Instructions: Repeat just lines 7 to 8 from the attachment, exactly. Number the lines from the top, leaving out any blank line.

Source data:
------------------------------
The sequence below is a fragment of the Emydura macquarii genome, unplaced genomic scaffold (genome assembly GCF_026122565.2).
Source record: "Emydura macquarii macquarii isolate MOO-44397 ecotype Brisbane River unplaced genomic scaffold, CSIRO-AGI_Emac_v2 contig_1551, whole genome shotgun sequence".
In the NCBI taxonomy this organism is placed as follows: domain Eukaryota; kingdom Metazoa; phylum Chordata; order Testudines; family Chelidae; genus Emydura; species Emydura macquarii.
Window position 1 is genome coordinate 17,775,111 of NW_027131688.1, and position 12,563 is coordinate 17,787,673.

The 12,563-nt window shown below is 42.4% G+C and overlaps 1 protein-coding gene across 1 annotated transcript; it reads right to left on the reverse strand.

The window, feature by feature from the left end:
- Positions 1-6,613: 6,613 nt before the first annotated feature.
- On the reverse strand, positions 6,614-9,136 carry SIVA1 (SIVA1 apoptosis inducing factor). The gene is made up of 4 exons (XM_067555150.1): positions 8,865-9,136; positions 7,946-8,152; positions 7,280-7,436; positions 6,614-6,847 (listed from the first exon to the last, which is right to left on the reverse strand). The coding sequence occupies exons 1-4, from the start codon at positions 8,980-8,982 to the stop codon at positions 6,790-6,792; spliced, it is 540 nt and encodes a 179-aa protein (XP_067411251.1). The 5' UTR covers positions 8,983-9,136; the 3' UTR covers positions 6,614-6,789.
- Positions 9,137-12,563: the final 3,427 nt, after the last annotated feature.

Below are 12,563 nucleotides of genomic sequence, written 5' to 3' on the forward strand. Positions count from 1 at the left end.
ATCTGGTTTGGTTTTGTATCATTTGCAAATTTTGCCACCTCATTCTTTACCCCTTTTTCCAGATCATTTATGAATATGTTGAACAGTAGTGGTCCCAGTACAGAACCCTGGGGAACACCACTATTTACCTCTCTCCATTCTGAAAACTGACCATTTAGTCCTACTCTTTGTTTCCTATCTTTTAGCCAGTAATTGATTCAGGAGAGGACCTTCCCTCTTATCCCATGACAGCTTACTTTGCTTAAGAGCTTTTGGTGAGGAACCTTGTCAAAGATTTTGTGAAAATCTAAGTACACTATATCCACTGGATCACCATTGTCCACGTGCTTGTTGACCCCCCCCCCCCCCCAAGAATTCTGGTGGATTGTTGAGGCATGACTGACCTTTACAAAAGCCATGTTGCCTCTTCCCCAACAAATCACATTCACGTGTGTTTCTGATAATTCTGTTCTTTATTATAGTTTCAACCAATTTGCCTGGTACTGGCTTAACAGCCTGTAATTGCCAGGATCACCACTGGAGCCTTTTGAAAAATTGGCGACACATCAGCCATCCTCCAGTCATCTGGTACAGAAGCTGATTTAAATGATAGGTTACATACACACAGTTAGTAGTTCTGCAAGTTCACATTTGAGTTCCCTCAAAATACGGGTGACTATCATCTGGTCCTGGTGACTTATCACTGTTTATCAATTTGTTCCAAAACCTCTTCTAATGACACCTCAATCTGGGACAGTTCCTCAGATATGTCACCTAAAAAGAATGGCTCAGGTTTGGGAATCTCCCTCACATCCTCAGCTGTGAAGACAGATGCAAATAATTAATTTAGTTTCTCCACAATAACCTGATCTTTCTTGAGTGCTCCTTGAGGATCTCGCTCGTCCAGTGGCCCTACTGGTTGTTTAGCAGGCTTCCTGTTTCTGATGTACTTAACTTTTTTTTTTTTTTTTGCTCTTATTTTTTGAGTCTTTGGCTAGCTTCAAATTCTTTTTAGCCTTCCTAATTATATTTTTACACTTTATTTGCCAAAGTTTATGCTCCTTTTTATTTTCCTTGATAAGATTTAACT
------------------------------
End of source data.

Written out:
- Positions 1-6,613: 6,613 nt before the first annotated feature.
- On the reverse strand, positions 6,614-9,136 carry SIVA1 (SIVA1 apoptosis inducing factor). The gene is made up of 4 exons (XM_067555150.1): positions 8,865-9,136; positions 7,946-8,152; positions 7,280-7,436; positions 6,614-6,847 (listed from the first exon to the last, which is right to left on the reverse strand). The coding sequence occupies exons 1-4, from the start codon at positions 8,980-8,982 to the stop codon at positions 6,790-6,792; spliced, it is 540 nt and encodes a 179-aa protein (XP_067411251.1). The 5' UTR covers positions 8,983-9,136; the 3' UTR covers positions 6,614-6,789.